But as mentioned in comments in the xmonad.hs file there, I haven't found a way to make compton work nicely, or to otherwise avoid screen tearing and white flashes. I quite like xmonad, but for now switched back to GNOME, and reading about some X11 stuff/ICCCM (#xmonad was helpful with pointers to it, too). Well, it's not about xmonad in particular, but rather about compositors, and probably that goes deeper, into video drivers (since supposedly on some machines compton works properly; though somehow GNOME handles it fine here, so should be possible to solve in a compositor).

Could try to check how GNOME deals with it (though diving into its sources may be challenging), and perhaps learn more about X11 (I have very little experience with it; always avoided because it seemed huge, old, and boring) to debug it, but have spent almost a whole weekend on it already, and quite tired now. Someday later, perhaps; will have to continue using GNOME for now.

A week later, tried it again, with "full composition pipeline" enabled in nvidia settings: it has helped with screen tearing in FF (even without compton), but only with that, and then a new issue popped up instead: some kind of a phantom mouse cursor.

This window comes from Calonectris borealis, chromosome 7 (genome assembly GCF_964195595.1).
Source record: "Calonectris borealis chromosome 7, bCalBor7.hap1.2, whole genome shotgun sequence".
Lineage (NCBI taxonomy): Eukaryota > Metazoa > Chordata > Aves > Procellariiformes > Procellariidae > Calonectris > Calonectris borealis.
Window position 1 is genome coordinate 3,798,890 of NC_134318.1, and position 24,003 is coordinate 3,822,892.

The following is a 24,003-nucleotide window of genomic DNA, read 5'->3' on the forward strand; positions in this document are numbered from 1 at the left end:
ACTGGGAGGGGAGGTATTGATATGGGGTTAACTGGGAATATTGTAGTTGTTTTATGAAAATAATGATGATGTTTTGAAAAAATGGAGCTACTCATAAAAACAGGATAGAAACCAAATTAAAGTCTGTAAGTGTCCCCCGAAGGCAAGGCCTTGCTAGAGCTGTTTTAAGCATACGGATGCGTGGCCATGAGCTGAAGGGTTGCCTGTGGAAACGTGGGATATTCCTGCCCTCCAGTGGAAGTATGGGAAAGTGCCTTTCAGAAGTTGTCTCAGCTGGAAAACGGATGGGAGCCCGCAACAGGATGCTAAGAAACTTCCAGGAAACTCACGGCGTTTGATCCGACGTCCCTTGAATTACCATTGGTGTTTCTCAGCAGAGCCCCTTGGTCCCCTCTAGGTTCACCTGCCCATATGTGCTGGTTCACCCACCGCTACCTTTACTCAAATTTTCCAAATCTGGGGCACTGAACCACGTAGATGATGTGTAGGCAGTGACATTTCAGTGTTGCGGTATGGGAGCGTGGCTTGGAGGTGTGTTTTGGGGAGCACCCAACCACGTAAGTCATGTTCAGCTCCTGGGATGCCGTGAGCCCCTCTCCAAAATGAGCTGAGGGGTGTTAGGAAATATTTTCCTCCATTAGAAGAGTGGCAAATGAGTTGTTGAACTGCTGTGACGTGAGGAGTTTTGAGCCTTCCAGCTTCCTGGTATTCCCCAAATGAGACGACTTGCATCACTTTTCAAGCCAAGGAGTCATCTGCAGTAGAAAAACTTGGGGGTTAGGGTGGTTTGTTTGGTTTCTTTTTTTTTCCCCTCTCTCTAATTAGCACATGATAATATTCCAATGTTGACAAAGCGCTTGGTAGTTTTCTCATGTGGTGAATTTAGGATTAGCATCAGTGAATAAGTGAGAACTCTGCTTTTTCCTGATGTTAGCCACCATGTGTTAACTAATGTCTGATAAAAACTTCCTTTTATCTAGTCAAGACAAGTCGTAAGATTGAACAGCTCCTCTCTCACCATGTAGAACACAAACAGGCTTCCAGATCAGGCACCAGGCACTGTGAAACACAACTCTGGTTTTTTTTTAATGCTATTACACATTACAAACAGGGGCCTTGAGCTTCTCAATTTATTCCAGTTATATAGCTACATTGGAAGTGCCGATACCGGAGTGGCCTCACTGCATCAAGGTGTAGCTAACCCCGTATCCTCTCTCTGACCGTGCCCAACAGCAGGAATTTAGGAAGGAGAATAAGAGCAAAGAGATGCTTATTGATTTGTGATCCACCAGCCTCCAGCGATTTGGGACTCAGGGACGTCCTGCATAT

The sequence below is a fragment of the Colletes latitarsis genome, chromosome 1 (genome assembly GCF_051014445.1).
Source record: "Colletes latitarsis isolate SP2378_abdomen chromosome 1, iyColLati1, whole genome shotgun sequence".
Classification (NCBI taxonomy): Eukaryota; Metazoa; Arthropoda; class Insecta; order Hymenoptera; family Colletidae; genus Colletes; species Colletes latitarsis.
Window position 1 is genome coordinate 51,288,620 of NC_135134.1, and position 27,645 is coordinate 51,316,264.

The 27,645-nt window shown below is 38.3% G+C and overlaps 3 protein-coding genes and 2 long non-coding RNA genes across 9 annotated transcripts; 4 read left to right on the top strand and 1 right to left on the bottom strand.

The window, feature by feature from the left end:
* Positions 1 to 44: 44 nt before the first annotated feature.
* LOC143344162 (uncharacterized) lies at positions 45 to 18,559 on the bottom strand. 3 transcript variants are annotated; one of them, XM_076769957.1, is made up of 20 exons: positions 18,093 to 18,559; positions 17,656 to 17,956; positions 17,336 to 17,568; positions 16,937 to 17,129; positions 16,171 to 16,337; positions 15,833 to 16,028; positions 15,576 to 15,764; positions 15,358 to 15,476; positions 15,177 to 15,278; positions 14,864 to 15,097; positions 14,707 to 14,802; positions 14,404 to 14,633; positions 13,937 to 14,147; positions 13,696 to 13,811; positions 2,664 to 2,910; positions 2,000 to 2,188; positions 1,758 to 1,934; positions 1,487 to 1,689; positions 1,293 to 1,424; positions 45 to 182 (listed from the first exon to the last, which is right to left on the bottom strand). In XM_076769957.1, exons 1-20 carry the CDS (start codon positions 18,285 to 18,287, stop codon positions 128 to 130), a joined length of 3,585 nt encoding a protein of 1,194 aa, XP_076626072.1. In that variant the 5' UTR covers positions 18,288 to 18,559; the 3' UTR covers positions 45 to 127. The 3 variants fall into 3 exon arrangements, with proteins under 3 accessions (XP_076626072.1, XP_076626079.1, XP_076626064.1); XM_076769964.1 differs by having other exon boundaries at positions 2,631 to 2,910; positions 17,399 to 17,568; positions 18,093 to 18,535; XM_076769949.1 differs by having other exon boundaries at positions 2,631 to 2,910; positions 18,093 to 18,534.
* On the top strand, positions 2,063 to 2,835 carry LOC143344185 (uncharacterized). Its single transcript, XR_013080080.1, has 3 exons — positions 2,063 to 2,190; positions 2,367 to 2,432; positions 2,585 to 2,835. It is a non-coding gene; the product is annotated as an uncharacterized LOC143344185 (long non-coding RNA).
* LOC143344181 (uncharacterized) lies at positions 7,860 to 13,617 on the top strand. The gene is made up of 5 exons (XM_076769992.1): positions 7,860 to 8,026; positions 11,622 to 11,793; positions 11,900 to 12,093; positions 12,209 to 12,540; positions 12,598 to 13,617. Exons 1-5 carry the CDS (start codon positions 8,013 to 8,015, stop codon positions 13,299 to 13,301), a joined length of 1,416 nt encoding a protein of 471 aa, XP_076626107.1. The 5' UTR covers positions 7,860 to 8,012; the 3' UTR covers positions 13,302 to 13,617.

So, I guess I'll stay on GNOME a bit longer – until I'll feel like digging deeper, or will get a new video card, or perhaps something like Wayland will be used in CentOS (or I'll just try to switch to it manually, though given that there are all these issues even with mainstream software, I don't expect it to be particularly smooth). GNOME is pretty bloated and buggy in many other aspects, but somehow manages to draw things on a screen without visual glitches. Wayland actually seems promising and nice, but xmonad is very attached to X and not going to support it – though there's a few other WMs.

8 TeX Live

Manual installation is straightforward. An older version (2012, the current is 2014) is present in the repositories, but it's old and could lack some packages.

I'm using the minted package, which requires Pygments, and there's an old Pygments version in repositories. But I'm using Python for work anyway (update: yay, not using it anymore), so installed it manually, and then pip3 install Pygments.

Don't forget to cleanup old cache, if it is present, and then everything works.

8.1 Ghostscript

Somewhat related: for a while ghostscript (used in particular by auctex's preview-latex) worked fine, but then ceased to after another update. So, I've built it manually, too; it still reports version 9.07 (and I can't remove that one because too many things depend on it), but works, as well as preview-latex.

9 GPG keys

Just gpg --gen-key to generate a key, and it'll be available from e.g. mail clients at once. Then gpg --export --armor <email> to get a public key, and to give it to your imaginary friends.

10 Further updates

It is important to check CentOS release notes for known issues on each minor version bump: they are listed with solutions/workarounds, what lowers the chance of wrecking a system during an update.